- The MAI Act introduces the concept of ‘monetary units’ and the annual indexation of costs.
- The MAI Regulations set the maximum costs that can be awarded and recovered.
- In claims involving persons with legal incapacity or in exceptional circumstances, costs beyond the regulated fees may be recovered.
When introducing the Motor Accident Injuries Bill to parliament, Minister Dominello clearly stated an intention to reduce the cost of the scheme to the Greenslip paying public by having a simpler means of claiming benefits, reducing access to common law damages and by further regulating legal fees. As readers will know by now, the Motor Accident Injuries Act 2017 (the ‘Act’) maintains the ability to make a common law claim founded in negligence but also introduces, in pt 3, claims for benefits for loss of income, treatment and care. The regime of costs regulation for both types of claims is found primarily in the Act and the Motor Accident Injuries Regulation 2017 (the ‘Regulation’) with some provisions in the Motor Accident Guidelines (‘Guidelines’).
Most of the provisions in the Regulation do not refer to amounts but rather to monetary units. For example, in sch 2, the fee for junior counsel appearing at court attracts a fee of 25 monetary units, the maximum costs of a medical dispute about whole person impairment or ‘minor injury’ is 16 monetary units, and the cost of a joint medico-legal report with examination allows the doctor to charge 22 monetary units. Schedule 3 of the Regulation provides for the annual adjustment of maximum costs and fees for inflation and each adjustment year commences on 1 October. The amount of a monetary unit is as follows: $100.00 in 2017-2018; $102.06 in 2018-2019; and is $103.76 in 2019-2020.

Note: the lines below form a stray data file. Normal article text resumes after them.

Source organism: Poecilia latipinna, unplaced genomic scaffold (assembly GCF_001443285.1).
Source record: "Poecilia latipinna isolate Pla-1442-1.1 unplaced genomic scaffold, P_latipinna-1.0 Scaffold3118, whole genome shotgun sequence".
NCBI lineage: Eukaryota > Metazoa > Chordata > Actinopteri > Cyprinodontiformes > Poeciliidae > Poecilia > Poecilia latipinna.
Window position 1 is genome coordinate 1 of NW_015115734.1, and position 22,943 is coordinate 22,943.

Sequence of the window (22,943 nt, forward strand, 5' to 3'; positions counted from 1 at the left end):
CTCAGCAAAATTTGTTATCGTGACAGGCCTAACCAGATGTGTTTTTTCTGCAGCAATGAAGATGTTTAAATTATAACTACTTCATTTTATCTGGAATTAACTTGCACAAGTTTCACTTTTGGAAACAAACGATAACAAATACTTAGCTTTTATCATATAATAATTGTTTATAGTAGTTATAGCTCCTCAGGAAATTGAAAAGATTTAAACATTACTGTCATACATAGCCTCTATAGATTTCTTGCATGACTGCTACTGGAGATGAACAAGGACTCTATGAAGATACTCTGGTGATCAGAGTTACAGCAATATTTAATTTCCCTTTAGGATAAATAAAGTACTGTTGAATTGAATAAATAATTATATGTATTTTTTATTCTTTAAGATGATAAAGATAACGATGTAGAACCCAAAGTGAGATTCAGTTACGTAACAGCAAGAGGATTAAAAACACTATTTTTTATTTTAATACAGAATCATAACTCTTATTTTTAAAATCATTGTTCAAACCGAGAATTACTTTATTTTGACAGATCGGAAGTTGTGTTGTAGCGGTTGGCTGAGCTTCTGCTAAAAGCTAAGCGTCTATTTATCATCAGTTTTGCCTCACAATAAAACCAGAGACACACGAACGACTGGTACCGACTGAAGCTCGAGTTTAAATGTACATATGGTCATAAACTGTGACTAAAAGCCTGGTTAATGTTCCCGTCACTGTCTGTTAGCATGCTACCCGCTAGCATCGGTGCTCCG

While the amounts of the increases are not large, the indexation is a welcome addition to the costs system and something legal practitioners have not enjoyed in the previous scheme where the amounts allowed for costs have not increased for over five years.